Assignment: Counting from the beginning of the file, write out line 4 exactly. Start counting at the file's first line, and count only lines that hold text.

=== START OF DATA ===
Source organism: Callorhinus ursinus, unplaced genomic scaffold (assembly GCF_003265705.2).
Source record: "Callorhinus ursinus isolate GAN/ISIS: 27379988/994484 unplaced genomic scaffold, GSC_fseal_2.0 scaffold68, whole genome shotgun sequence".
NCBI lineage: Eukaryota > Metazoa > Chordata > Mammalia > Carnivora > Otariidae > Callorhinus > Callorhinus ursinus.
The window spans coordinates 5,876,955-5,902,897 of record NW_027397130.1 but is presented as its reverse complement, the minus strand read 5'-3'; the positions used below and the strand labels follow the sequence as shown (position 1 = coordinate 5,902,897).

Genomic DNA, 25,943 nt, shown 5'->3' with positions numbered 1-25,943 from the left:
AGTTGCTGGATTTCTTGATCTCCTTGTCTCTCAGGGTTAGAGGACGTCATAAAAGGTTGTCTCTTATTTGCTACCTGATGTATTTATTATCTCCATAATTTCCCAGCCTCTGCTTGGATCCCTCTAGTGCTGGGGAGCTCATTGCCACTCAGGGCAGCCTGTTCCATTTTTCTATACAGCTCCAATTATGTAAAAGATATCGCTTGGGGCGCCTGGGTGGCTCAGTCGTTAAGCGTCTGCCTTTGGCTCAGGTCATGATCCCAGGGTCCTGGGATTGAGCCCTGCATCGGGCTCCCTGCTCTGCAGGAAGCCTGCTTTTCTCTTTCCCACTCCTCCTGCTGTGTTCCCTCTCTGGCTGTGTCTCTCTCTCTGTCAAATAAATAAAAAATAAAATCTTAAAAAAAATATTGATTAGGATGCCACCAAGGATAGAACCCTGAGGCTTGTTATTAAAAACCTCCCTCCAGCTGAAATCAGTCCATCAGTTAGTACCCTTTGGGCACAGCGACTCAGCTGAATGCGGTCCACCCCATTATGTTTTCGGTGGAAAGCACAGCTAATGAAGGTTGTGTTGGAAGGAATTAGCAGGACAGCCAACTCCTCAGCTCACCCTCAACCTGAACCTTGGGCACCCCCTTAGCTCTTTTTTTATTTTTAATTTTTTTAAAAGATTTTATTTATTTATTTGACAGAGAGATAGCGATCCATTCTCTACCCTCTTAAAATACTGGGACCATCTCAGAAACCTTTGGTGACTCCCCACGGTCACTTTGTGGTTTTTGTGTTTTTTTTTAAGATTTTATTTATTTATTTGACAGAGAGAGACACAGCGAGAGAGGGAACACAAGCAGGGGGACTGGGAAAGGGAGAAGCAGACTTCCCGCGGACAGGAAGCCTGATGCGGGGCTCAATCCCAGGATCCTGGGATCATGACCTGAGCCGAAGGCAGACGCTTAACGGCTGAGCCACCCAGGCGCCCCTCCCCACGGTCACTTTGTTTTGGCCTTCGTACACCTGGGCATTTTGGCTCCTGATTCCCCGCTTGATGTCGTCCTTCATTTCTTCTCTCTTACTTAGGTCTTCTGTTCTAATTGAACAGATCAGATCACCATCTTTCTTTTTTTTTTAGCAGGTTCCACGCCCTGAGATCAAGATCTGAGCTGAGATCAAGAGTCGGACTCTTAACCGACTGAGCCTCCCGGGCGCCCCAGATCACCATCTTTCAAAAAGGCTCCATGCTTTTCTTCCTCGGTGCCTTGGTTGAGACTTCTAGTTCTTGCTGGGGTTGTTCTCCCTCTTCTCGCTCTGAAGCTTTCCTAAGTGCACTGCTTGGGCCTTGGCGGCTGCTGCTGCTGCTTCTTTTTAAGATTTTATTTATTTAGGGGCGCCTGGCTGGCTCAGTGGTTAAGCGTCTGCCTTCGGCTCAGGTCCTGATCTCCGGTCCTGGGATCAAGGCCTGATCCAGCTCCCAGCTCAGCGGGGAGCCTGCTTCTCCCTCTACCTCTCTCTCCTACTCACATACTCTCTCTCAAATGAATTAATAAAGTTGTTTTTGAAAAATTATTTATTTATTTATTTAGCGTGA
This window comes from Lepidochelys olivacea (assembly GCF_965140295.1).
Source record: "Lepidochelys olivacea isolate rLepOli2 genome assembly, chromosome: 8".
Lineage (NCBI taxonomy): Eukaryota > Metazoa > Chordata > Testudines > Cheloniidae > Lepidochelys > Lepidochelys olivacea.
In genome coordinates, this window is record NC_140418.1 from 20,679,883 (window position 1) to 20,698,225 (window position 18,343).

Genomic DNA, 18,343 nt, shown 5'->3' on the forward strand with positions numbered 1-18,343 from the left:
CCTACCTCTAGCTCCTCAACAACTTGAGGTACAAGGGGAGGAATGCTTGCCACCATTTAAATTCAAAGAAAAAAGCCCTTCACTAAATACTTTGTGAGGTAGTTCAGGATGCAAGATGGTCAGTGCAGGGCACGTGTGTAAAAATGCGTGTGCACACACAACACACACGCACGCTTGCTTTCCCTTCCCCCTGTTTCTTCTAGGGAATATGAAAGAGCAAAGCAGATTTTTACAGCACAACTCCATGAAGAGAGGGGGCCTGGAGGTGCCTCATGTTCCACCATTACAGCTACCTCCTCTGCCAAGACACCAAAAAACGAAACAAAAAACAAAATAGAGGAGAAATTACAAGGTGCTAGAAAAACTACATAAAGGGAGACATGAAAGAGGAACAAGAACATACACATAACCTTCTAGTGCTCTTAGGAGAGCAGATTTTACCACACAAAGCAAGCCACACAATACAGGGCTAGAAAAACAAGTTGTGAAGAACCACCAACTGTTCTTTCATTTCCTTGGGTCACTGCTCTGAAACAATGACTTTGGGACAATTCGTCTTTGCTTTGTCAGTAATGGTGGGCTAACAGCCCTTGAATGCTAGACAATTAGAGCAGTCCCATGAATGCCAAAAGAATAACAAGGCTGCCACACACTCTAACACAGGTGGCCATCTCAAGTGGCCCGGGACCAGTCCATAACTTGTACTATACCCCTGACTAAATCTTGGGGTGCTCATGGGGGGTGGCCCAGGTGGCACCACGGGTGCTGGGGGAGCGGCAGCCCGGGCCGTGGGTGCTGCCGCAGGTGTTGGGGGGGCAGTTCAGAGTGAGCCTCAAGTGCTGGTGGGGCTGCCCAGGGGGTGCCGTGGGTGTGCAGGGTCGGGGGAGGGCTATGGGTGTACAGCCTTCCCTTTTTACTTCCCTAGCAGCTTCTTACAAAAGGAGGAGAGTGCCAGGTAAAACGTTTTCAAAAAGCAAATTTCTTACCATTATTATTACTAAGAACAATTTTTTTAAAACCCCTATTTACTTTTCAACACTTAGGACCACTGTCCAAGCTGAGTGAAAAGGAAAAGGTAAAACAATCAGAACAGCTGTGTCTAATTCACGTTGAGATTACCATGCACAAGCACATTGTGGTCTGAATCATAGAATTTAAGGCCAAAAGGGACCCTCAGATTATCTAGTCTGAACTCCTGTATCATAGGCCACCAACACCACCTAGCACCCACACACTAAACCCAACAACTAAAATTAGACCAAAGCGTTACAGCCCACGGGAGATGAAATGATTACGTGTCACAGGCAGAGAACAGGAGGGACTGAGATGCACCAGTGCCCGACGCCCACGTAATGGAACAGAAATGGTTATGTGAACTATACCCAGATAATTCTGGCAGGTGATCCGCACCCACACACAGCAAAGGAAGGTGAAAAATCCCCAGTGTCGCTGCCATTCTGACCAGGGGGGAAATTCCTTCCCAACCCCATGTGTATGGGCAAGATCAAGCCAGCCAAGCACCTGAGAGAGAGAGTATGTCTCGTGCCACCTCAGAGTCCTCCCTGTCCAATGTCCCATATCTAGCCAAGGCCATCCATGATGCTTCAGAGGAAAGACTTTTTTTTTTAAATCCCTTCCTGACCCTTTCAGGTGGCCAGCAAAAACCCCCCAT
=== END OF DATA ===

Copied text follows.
The window spans coordinates 5,876,955-5,902,897 of record NW_027397130.1 but is presented as its reverse complement, the minus strand read 5'-3'; the positions used below and the strand labels follow the sequence as shown (position 1 = coordinate 5,902,897).